Welcome to IndieWire’s Seven Days of Scream Queens! October is flying by faster than Mary Sanderson on a vacuum cleaner, so we’re taking a batty beat to honor the impact women and queer people have had on the horror genre since its inception.
“Scream queen” is a maddeningly nebulous term with simple enough origins. The phrase was popularized among casting directors after the iconic performance of Fay Wray in 1933’s “King Kong” and would be used for decades to describe genre actresses from Janet Leigh in 1960’s “Psycho” to her daughter Jamie Lee Curtis in 1978’s “Halloween” and beyond. These days it’s tossed around with some frequency, used interchangeably — and incorrectly — with the term “final girl”: the last character (most often played by women but they can be of any gender expression!) alive in a slasher movie.
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Scream queens, it seems to us, are more than that.
Womanhood and expressions of femininity have left an indelible impact on the horror genre: the helpless domesticity of “Rosemary’s Baby” as razor-sharp and painful as Pinhead’s sadomasochistic instruments of torture in “Hellraiser.” The horrors women face can be uniquely cinematic, and the temptation to mix beauty and blood too tempting for most filmmakers to resist. In 2022 — a time when the future of horror has never seemed more brightly fearsome while the future for women is historically and harrowingly unstable — motherhood, sexual safety, autonomy, freedom, and femaleness appear as prophesied next steps in the ever-mutating film space.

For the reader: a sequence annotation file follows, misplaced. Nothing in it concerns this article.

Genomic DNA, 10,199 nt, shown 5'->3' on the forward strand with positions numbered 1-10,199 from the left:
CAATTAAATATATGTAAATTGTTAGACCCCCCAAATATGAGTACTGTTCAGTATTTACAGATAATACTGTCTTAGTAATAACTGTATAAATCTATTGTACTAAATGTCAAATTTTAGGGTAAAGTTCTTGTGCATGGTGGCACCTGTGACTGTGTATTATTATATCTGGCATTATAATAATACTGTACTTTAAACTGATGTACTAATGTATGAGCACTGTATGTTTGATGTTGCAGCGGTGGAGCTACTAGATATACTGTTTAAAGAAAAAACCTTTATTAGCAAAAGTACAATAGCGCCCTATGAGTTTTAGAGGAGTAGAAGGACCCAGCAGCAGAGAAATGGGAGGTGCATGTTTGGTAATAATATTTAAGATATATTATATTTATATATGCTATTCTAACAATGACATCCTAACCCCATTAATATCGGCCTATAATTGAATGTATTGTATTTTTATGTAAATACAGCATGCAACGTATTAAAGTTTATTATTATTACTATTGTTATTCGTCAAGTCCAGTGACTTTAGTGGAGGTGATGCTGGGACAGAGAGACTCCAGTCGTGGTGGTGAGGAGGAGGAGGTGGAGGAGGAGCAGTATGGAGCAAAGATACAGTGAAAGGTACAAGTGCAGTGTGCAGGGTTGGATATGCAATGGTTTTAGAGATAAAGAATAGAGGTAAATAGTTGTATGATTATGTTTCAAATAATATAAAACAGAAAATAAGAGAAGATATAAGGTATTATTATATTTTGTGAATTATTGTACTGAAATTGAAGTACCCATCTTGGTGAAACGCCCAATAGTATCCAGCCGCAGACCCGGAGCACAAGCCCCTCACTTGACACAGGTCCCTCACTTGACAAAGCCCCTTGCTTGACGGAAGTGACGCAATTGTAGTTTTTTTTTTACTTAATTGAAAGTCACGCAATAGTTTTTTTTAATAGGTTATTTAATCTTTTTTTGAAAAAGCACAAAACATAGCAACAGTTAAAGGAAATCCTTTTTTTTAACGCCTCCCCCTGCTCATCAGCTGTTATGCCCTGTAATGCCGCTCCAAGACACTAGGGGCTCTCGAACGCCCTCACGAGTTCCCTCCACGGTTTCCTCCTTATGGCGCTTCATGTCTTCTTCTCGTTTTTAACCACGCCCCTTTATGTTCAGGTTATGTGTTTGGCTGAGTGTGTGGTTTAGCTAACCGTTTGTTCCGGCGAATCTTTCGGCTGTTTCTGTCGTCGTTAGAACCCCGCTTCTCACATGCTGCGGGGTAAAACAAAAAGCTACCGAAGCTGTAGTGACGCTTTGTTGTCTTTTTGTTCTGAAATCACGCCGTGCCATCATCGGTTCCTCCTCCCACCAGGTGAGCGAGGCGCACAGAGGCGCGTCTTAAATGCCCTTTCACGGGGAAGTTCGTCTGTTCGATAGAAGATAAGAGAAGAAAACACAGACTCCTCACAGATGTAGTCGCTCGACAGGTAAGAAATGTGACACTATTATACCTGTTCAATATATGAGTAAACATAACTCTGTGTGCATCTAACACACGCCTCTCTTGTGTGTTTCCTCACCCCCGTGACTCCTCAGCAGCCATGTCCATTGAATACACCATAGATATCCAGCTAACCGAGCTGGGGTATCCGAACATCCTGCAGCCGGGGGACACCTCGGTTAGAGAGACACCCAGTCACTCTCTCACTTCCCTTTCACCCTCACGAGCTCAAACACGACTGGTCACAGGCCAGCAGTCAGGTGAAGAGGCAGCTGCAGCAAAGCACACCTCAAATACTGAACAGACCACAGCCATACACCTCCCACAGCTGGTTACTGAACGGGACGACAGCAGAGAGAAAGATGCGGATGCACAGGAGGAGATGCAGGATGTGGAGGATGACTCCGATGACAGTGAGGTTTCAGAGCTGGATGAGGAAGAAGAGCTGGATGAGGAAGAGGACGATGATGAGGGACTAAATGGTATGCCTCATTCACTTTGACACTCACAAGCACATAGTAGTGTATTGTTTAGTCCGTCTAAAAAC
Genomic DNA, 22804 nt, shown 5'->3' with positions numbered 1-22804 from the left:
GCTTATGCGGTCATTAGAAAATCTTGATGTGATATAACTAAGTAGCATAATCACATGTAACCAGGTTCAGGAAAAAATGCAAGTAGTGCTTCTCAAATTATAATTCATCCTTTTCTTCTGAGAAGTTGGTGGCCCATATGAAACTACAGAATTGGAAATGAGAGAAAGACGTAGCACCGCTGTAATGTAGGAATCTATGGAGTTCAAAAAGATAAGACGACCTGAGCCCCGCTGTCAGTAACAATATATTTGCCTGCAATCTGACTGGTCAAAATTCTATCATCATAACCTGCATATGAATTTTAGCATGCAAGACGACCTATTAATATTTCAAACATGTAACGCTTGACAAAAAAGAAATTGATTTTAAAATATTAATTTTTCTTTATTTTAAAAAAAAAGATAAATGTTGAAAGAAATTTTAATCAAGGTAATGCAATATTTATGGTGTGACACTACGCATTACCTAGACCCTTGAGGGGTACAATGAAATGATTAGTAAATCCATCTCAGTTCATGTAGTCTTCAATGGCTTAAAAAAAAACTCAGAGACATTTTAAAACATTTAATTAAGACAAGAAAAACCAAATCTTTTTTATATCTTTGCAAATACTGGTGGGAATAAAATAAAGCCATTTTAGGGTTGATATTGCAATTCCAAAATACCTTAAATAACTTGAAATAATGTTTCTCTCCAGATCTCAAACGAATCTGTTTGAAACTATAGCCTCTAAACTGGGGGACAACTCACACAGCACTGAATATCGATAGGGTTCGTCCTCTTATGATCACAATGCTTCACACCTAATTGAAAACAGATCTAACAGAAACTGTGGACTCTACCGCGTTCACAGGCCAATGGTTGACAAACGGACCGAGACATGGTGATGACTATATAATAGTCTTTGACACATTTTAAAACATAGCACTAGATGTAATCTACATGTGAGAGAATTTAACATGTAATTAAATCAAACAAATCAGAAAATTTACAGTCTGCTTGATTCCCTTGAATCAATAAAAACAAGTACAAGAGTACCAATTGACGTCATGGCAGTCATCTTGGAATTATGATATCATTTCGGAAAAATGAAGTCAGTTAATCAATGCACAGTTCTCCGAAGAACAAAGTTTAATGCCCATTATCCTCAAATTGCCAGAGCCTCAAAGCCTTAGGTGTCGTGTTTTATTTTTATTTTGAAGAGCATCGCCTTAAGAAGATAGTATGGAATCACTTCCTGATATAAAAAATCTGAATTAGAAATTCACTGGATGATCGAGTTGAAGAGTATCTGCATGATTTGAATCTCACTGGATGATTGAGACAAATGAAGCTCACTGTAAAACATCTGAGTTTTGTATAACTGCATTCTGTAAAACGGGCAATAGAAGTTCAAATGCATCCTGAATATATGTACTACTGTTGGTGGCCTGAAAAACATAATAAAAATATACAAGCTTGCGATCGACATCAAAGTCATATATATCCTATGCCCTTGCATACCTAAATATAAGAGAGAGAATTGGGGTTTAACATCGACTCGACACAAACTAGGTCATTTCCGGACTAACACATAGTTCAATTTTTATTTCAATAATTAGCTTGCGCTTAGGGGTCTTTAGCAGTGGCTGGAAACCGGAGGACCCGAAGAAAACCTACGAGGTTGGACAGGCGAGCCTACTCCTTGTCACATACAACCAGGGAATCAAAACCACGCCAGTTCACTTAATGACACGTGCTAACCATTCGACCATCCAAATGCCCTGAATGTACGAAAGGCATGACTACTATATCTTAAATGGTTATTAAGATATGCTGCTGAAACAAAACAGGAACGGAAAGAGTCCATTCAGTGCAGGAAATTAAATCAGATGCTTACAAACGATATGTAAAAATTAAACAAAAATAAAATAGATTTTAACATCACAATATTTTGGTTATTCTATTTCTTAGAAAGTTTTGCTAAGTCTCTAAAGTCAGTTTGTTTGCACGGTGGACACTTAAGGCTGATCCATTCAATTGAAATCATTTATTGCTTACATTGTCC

Over the next week, we’ll wax poetic by candlelight about the true meaning of the trope; unearth feminist favorites like “Teeth” from their nostalgic crypts; pick the brains of scream queens on screens big and small; hear the horror favorites from more than a dozen woman filmmakers and horror actresses who emailed us in the lead up to Halloween; celebrate the triumphant last (???) chapter in David Gordon Green’s “Halloween” trilogy; and more.
Happy haunting, ghoulfriend.
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